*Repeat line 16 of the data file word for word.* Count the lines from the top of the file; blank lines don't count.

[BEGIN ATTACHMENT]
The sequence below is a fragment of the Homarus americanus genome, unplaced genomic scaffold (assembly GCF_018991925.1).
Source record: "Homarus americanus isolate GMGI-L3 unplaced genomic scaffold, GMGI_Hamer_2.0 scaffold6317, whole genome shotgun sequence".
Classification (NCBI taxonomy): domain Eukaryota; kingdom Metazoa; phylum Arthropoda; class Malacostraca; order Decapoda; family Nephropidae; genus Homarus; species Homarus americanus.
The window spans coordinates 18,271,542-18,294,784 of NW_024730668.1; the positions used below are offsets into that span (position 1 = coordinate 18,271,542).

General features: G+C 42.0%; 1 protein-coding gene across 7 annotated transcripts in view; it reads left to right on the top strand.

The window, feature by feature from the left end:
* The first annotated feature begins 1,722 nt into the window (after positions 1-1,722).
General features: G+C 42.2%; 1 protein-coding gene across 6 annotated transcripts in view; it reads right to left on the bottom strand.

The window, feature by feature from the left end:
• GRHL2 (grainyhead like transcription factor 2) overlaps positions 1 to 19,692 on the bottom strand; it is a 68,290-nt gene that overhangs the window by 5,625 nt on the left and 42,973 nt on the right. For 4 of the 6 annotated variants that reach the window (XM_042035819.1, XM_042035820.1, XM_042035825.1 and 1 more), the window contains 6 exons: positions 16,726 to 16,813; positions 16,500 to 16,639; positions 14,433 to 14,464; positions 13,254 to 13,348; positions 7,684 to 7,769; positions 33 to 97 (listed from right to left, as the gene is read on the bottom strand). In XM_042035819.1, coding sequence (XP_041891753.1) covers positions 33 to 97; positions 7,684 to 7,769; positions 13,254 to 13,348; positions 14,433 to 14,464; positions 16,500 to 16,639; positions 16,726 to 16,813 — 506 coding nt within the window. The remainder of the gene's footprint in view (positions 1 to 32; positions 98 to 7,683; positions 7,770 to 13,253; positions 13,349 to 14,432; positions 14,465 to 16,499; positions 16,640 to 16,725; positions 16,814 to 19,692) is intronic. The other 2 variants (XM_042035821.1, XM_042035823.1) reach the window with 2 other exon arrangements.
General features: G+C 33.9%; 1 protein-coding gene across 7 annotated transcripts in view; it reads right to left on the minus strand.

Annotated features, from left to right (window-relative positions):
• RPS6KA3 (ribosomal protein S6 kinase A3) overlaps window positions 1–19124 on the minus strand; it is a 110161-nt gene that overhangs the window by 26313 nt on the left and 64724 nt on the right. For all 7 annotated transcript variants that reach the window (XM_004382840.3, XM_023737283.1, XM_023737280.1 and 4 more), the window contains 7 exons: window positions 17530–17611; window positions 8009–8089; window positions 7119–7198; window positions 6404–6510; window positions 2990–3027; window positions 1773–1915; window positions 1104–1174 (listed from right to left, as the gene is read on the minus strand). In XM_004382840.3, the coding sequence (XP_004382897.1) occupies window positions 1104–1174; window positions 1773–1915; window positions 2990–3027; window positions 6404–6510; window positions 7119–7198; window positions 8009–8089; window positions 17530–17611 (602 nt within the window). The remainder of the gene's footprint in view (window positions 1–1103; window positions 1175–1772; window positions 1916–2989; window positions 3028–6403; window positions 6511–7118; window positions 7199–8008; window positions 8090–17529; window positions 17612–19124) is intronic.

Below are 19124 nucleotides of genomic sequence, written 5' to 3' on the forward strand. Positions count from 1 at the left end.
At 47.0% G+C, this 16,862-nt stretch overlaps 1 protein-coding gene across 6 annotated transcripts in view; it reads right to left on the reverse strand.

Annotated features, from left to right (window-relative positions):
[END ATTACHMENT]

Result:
Annotated features, from left to right (window-relative positions):